Present and past old-growth forests of the Lake Tahoe Basin, Sierra Nevada, US
Document Type: Journal Article
Author(s): M. Barbour; E. Kelley; P. Maloney; David M. Rizzo; E. Royce; Jo Ann Fites-Kaufman
Publication Year: 2002

Cataloging Information

  • Abies concolor
  • Abies concolor
  • Abies magnifica
  • Abies magnifica
  • bark beetle
  • California red fir
  • Calocedrus decurrens
  • coniferous forests
  • cover
  • crowns
  • CWD - coarse woody debris
  • Dendroctonus jeffreyi
  • fire intensity
  • fire management
  • fire suppression
  • forest management
  • forest pathology
  • fuel loading
  • heavy fuels
  • incense cedar
  • insects
  • Jeffrey pine
  • litter
  • montane forests
  • mortality
  • mortality
  • Nevada
  • old growth forests
  • Pinus jeffreyi
  • Pinus jeffreyi
  • plant diseases
  • population density
  • Scolytus ventralis
  • seedlings
  • Sierra Nevada
  • sloping terrain
  • snags
  • stand characteristics
  • stand dynamics
  • succession
  • succession
  • surface fires
  • white fir
  • wildfires
Record Maintained By:
Record Last Modified: December 4, 2019
FRAMES Record Number: 50890
Tall Timbers Record Number: 27612
TTRS Location Status: Not in file
TTRS Call Number: Not in File
TTRS Abstract Status: Fair use, Okay, Reproduced by permission

This bibliographic record was either created or modified by the Tall Timbers Research Station and Land Conservancy and is provided without charge to promote research and education in Fire Ecology. The E.V. Komarek Fire Ecology Database is the intellectual property of the Tall Timbers Research Station and Land Conservancy.


We described 38 relictual old-growth stands -- with data on the mortality, regeneration, floristic richness, fuel load and disease incidence in our study area in the Tahoe Basin of California and Nevada. The stands are within the lower and upper montane zones (1900-2400 m a.s.l.) and they are rare, occupying < 2% of the land in the Basin's watershed. Correlation matrices and ANOVAs of forest types and conifer species with environmental gradients revealed significant relationships with elevation, distance east of the Sierran crest, slope aspect, annual precipitation, date of complete snow melt, litter depth and degree of soil profile development. Pathogens, parasites and wood-boring insects were present on 23% of living trees; 16% of all trees were dead. We compared these stands to a reconstruction of pre-contact Basin forests and to ecologically analogous old-growth forests of Baja California that have never experienced fire suppressionm anagement. Currently, overstorey trees (> 180 yr old) in the Basin stands have ca. 33% cover, 54 m2.ha-1 basal area and 107 individuals.ha-1, values very similar to reconstructions of pre-contact Basin forests and to modern Baja California forests. Understorey trees (60-180 yr old), however, are several times more dense than historic levels and species composition is strongly dominated by A. concolor, regardless of the overstorey composition. The ratio of Pinus: Abies has increased -- and the age structure of extant stands predicts that it will continue to increase -- from approximately 1:1 in pre-contact time to 1:7 within the next century. Disease incidence and mortality in Baja forests were lower. Although we quantitatively defined current Basin old-growth forests -- in terms of stand structure -- we realize that our definition will differ from that of both past and future old-growth forests unless management protocols are changed. © IAVS; Opulus Press Uppsala. Printed in Sweden.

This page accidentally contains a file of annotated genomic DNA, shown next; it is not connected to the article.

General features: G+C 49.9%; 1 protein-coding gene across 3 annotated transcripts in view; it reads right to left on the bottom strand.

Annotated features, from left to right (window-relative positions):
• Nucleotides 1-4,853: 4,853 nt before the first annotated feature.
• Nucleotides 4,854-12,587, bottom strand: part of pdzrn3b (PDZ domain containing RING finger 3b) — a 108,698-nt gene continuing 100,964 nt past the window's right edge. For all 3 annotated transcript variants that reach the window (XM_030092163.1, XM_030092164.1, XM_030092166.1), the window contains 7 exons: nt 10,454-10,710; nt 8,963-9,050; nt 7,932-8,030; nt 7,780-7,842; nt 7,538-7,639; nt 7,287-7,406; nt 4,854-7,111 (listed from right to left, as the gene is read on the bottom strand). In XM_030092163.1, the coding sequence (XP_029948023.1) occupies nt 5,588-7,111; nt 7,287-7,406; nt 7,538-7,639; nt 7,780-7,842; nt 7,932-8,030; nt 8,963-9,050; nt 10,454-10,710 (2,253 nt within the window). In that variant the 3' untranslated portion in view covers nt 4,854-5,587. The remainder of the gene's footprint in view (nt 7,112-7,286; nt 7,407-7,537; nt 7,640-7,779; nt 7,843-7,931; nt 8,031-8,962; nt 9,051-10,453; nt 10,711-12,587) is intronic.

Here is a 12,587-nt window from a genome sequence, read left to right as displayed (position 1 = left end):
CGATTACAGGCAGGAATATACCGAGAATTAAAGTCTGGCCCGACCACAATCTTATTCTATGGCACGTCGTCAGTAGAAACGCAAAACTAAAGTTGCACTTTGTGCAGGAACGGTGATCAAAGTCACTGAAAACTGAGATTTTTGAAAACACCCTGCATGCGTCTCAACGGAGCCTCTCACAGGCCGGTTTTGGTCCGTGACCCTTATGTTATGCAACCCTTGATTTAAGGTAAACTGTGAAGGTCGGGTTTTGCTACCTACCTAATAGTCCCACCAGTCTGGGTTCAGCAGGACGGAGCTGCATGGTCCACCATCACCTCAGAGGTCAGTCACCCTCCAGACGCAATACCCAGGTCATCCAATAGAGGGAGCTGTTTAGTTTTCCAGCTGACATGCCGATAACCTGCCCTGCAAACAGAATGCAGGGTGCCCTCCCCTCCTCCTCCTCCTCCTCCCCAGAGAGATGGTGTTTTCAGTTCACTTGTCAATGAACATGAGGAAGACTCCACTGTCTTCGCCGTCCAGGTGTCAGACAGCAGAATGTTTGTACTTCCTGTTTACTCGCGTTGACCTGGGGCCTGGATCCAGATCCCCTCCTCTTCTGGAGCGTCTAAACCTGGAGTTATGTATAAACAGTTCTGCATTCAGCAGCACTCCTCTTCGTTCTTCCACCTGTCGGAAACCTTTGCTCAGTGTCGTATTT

Barbour, M., E. Kelley, P. Maloney, D. Rizzo, E. Royce, and J. A. Fites-Kaufman. 2002. Present and past old-growth forests of the Lake Tahoe Basin, Sierra Nevada, US. Journal of Vegetation Science, v. 13, no. 4, p. 461-472.